Source: CD: Bloodrock 2
Label: One Way (original label: Capitol)
Bloodrock gained infamy in 1970 with the inclusion of D.O.A. on their second LP, a song reputed to be the cause of more bad acid trips than any other track ever recorded. Although the origins of the song are popularly attributed to a plane crash that killed several student atheletes in October of 1970, the fact that the album was already in the hands of record reviewers within a week of that event makes it unlikely that the two are related. The more likely story is that it was inspired by band member Lee Pickens's witnessing of a friend crashing his light plane a couple years before. Regardless of the song's origins, D.O.A. has to be considered one of the creepiest recordings ever made.
Artist: Alice Cooper
Title: Halo Of Flies
Source: LP: Killer
Label: Warner Brothers
According to Alice Cooper, Halo Of Flies was written to prove the band could do progressive rock in the vein of King Crimson. It ended up being a concert favorite and holds up as well if not better than any of Cooper's recordings.
Artist: Uriah Heep
Title: The Wizard
Source: LP: Demons And Wizards
Although Uriah Heep had been around since 1969, they didn't get much attention in the US until their Demons And Wizards album in 1972, which included their biggest hit, Easy Livin'. The Wizard, which opens the album, was the first of two singles released from the album. The song itself is a semi-acoustic tune about a wizard whose name is never given, but is thought to be either Merlin or Gandalf.
Artist: Emerson, Lake And Palmer
Source: CD: Brain Salad Surgery
Label: Rhino (original label: Manticore)
The opening track of Emerson, Lake And Palmer's Brain Salad Surgery album, Jerusalem, was released as a single, but the BBC (which at that time had a monopoly on the British airwaves) refused to play it. Apparently they thought that a hard rock recording of what had come to be considered a hymn was a bit sacreligious. Drummer Carl Palmer, however, still has a copy of the single on his jukebox.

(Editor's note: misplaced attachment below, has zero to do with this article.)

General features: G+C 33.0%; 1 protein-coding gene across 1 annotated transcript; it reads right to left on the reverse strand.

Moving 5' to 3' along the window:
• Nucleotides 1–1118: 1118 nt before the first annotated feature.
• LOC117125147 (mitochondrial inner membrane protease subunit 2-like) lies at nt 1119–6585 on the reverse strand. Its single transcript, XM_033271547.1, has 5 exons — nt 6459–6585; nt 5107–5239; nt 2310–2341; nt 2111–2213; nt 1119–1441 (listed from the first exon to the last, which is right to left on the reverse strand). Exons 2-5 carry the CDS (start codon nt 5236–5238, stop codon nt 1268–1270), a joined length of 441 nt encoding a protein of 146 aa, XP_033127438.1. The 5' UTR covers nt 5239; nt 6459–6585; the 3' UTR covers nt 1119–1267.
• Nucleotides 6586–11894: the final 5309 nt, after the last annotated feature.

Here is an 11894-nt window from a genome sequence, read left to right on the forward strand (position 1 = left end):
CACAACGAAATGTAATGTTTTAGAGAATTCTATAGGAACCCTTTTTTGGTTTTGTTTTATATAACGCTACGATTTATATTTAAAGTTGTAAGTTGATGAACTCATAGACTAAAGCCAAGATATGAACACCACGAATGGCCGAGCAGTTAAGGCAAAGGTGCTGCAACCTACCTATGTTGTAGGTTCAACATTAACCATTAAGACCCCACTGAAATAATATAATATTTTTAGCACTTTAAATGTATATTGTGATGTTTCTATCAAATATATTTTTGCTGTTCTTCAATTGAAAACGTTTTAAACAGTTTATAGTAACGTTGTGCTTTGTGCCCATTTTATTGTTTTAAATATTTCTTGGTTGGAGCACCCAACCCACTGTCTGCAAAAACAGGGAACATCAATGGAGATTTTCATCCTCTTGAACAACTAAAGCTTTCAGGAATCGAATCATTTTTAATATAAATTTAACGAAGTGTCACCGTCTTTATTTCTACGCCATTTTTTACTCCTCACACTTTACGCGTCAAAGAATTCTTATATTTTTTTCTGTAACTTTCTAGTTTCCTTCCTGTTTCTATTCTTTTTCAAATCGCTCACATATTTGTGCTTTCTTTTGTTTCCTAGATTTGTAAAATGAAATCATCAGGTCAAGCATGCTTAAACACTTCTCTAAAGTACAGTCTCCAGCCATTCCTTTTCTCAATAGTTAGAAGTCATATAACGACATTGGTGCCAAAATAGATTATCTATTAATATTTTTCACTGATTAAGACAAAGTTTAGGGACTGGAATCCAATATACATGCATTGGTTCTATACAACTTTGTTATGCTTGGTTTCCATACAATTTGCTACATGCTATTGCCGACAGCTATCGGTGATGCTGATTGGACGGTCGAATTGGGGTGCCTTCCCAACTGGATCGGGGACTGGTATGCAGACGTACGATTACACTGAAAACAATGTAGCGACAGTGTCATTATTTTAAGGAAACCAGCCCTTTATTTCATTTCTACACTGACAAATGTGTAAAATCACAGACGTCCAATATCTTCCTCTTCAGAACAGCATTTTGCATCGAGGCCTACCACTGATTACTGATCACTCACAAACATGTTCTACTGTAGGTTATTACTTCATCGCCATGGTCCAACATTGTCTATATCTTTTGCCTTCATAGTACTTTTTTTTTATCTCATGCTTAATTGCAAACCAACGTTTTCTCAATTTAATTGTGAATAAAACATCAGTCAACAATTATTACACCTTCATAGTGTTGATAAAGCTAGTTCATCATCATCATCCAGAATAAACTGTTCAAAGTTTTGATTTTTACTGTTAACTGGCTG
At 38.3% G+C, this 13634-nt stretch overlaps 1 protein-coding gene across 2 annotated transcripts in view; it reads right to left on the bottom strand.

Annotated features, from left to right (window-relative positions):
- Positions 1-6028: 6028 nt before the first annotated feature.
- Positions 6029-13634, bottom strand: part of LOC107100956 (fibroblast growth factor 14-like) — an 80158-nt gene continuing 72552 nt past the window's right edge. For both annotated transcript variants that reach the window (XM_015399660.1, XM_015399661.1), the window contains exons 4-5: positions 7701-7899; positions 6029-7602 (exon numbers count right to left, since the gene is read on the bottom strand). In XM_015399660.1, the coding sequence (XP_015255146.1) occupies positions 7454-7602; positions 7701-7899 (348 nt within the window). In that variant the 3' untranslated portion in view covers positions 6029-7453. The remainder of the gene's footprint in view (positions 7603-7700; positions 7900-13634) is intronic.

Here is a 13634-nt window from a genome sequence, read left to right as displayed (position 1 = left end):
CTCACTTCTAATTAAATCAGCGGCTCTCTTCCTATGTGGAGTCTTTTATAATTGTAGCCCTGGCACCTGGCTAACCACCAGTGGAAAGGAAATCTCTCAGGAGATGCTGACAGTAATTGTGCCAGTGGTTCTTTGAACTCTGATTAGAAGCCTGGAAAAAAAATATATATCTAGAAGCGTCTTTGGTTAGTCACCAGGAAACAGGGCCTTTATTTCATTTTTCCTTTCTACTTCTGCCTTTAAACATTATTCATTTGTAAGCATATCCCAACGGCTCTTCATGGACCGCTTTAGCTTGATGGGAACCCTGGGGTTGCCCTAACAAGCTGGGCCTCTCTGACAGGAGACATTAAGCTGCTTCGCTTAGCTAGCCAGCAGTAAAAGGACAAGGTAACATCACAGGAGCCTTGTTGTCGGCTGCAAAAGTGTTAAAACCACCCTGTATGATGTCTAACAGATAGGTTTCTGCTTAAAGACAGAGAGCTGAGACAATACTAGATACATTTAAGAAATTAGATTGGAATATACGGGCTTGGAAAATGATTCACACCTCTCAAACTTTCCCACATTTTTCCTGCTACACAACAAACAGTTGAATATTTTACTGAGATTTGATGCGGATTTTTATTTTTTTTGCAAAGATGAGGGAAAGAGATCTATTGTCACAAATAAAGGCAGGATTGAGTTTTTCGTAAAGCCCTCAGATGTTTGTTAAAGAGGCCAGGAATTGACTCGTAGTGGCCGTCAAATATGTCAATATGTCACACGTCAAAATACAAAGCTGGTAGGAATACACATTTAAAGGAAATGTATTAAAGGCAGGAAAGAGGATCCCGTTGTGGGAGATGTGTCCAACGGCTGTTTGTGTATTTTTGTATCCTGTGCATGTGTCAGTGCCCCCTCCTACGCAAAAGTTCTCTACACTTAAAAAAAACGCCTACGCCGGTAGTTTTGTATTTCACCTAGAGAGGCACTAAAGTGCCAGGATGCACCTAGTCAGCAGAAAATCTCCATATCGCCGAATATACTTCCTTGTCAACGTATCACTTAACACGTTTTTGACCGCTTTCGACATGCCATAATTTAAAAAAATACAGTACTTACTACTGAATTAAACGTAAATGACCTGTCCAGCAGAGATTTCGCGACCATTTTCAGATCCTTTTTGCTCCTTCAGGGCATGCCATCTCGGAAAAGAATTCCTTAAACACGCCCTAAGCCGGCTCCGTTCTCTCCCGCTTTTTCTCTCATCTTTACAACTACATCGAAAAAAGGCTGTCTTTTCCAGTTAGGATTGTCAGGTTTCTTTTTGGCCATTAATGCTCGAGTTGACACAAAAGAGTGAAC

Title: Black Flame
Source: LP: Turn Of The Cards
Formed in 1969 by former Yardbirds Jim McCarty and Keith Relf, Renaissance was one of the first bands to merge rock, classical and jazz into a coherent whole. By 1974 the band was incorporating excerpts from classical pieces (mostly from the Romantic period) into what was otherwise progressive rock, with very few jazz elements remaining. The lineup had also changed, with a greater emphasis being placed on the vocals of Annie Haslam, who had joined the group in the early 1970s. Black Flame, from the band's fifth LP, Turn Of The Cards, is fairly representative of Renaissance at its most popular.
Title: The Prophet's Song
Source: LP: A Night At The Opera
Writer(s): Brian May
Label: Virgin (original label: Elektra)
When Queen's landmark LP, A Night At The Opera, was released in 1975, much attention was focused on the album's penultimate track, Freddy Mercury's Bohemian Rhapsody, which went all the way to the top of the British top 40 charts and is one of the most recognizable recordings of the 20th century. With all this attention focused on one song (albeit deservedly), several other outstanding tracks on the album have been somewhat neglected. Perhaps the best of these overlooked tracks is The Prophet's Song, a Brian May composition that opens side two of the vinyl LP. At over eight minutes in length, The Prophet's Song is Queen's longest song with vocals, and, like Bohemian Rhapsody, features layered overdubs by Mercury, including a fairly long acappella section in the middle of the track. The song also has powerful dynamics, ranging from the almost inaudible acoustic guitar and toy koto introduction to high volume electric lead guitar work set against a heavy metal background. Powerful stuff!
Artist: Rolling Stones
Title: Gimme Shelter
Source: LP: Let It Bleed
Following a strong positive reaction, both critically and commercially, to their 1968 album Beggar's Banquet album, the Rolling Stones showed that they were around to stay with the follow up LP, Let It Bleed. The album starts off with Gimme Shelter, an anthemic song on a par with Jumpin' Jack Flash and Honky Tonk Woman. In addition to some of the band's most powerful lyrics (including the repeated line "Rape, murder! It's just a shot away! It's just a shot away!") the tune features prominent guest vocals from Merry Clayton, who reported was called in by producer Jack Nitzsche at around midnight to add her part during the mixdown phase. Gimme Shelter was the first Rolling Stone song to feature Keith Richards using open tuning rather than the standard EADGBE tuning.